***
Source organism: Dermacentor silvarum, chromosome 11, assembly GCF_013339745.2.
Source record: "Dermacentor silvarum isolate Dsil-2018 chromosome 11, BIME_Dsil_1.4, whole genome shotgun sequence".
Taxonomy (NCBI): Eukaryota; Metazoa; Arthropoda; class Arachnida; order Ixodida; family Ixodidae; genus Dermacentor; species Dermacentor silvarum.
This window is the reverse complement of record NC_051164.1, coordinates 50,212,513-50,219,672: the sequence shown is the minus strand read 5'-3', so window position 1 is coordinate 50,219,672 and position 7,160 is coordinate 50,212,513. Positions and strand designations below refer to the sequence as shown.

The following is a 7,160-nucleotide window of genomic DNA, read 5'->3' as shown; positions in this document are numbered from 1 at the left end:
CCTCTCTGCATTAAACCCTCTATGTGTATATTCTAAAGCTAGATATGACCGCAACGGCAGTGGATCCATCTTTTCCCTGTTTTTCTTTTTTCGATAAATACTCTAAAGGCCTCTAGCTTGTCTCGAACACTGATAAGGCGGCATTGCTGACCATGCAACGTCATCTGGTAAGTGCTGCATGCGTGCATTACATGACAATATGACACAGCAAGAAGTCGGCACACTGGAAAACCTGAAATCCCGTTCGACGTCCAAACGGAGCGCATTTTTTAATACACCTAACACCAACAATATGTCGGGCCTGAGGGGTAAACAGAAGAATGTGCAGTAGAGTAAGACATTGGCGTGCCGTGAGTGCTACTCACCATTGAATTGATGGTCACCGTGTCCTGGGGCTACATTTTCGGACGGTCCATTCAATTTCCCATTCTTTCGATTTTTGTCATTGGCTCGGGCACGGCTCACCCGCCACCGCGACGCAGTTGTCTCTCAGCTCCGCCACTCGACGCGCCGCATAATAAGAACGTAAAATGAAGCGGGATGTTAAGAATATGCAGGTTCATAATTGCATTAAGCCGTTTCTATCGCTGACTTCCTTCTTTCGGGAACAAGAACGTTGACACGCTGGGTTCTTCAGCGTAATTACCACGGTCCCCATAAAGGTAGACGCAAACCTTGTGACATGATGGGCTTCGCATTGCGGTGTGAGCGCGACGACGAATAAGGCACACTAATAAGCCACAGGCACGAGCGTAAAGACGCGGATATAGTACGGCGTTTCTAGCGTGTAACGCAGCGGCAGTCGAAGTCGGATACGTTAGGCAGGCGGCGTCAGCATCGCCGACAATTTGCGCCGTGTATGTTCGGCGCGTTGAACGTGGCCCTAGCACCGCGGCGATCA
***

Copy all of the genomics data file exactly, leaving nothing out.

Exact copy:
Source organism: Dermacentor silvarum, chromosome 11, assembly GCF_013339745.2.
Source record: "Dermacentor silvarum isolate Dsil-2018 chromosome 11, BIME_Dsil_1.4, whole genome shotgun sequence".
Taxonomy (NCBI): Eukaryota; Metazoa; Arthropoda; class Arachnida; order Ixodida; family Ixodidae; genus Dermacentor; species Dermacentor silvarum.
This window is the reverse complement of record NC_051164.1, coordinates 50,212,513-50,219,672: the sequence shown is the minus strand read 5'-3', so window position 1 is coordinate 50,219,672 and position 7,160 is coordinate 50,212,513. Positions and strand designations below refer to the sequence as shown.

The following is a 7,160-nucleotide window of genomic DNA, read 5'->3' as shown; positions in this document are numbered from 1 at the left end:
CCTCTCTGCATTAAACCCTCTATGTGTATATTCTAAAGCTAGATATGACCGCAACGGCAGTGGATCCATCTTTTCCCTGTTTTTCTTTTTTCGATAAATACTCTAAAGGCCTCTAGCTTGTCTCGAACACTGATAAGGCGGCATTGCTGACCATGCAACGTCATCTGGTAAGTGCTGCATGCGTGCATTACATGACAATATGACACAGCAAGAAGTCGGCACACTGGAAAACCTGAAATCCCGTTCGACGTCCAAACGGAGCGCATTTTTTAATACACCTAACACCAACAATATGTCGGGCCTGAGGGGTAAACAGAAGAATGTGCAGTAGAGTAAGACATTGGCGTGCCGTGAGTGCTACTCACCATTGAATTGATGGTCACCGTGTCCTGGGGCTACATTTTCGGACGGTCCATTCAATTTCCCATTCTTTCGATTTTTGTCATTGGCTCGGGCACGGCTCACCCGCCACCGCGACGCAGTTGTCTCTCAGCTCCGCCACTCGACGCGCCGCATAATAAGAACGTAAAATGAAGCGGGATGTTAAGAATATGCAGGTTCATAATTGCATTAAGCCGTTTCTATCGCTGACTTCCTTCTTTCGGGAACAAGAACGTTGACACGCTGGGTTCTTCAGCGTAATTACCACGGTCCCCATAAAGGTAGACGCAAACCTTGTGACATGATGGGCTTCGCATTGCGGTGTGAGCGCGACGACGAATAAGGCACACTAATAAGCCACAGGCACGAGCGTAAAGACGCGGATATAGTACGGCGTTTCTAGCGTGTAACGCAGCGGCAGTCGAAGTCGGATACGTTAGGCAGGCGGCGTCAGCATCGCCGACAATTTGCGCCGTGTATGTTCGGCGCGTTGAACGTGGCCCTAGCACCGCGGCGATCA